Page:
To the mankind, World War 2 ended in 1945. But Hiroo Onoda, a Japanese Military Officer kept fighting the war till 1974. Fighting the Allies from Lubang Island (Philippines), Onoda refused to believe the war ended until he was finally located and given official orders to surrender in March, 1974.
Born in 1922, Onoda hailed from Kaiso District, Japan and belonged to a Samurai Warrior Clan. He became an Intelligence Officer after joining the Imperial Japanese Army Infantry in 1940. In December 1944, he was sent to Lubang (Philippines) to thwart the Allied forces attack on the island. Onoda was given an official order not to surrender or take his own life under any circumstances.
With the Allied forces capture of Lubang in February 1945, only Onoda and three soldiers survived and eluded capture. With lack of options, Onoda ordered the remaining men to move to the hills from where he resumed fighting. After the war ended, various messages were sent mentioning the surrender of Japan which was distrusted by Onoda and his men impelling them to continue fighting.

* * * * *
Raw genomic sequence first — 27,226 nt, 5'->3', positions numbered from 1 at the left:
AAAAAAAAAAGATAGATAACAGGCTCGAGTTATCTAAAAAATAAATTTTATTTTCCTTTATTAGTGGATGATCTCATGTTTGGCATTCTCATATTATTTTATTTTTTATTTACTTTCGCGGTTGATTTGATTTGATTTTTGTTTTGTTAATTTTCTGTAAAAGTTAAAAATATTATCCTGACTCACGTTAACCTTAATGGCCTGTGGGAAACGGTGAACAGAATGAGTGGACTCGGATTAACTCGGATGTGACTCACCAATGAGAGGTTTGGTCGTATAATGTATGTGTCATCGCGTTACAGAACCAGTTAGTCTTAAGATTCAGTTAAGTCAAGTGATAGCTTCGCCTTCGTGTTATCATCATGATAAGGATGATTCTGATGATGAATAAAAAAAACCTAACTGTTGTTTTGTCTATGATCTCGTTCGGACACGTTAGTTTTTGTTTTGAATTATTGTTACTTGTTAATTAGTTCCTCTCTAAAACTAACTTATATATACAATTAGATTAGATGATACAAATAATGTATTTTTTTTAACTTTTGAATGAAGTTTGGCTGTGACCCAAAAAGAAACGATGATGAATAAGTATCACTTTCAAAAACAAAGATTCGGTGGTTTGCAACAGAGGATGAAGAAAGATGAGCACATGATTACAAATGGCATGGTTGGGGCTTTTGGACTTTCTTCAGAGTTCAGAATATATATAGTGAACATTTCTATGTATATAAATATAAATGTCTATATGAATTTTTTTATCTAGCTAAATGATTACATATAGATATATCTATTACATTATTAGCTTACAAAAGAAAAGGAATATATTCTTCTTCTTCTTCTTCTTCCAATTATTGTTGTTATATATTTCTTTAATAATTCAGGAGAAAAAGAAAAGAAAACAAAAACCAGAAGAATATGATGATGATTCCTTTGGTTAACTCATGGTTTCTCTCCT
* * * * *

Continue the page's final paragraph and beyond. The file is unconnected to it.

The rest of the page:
By 1972, Onoda was left alone with two of his soldiers killed and one surrendered. A Japanese Traveler, Norio Suzuki searching for Onoda met him in early 1974. After ascertaining that Onoda was awaiting orders from his superiors to cease fighting, Suzuki returned to Japan and informed the government of the situation. His superior officer flew to Lubang on March 9, 1974 and ordered to Onoda to halt fighting and surrender.
In spite of engaging in various shootouts with the Philippines police, Onoda was given presidential pardon upon his surrender ascribed to the circumstances he fought. Upon arrival, Onoda received a hero’s welcome and became so popular in Japan prompting him to pen down his autobiography “No Surrender: My Thirty-Year War”. Relocating to Brazil in 1975, he returned to Japan in 1984 establishing Onoda Nature School, an education camp for young people.
Onoda revisited Lubang in 1996 donating $10,000 for educational purposes. He spent his remaining life supporting Nippon Kaigi, an organization endorsing the Administrative power of monarchy and militarism in Japan. Suffering a heart failure, Onoda breathed his last on January 16, 2014.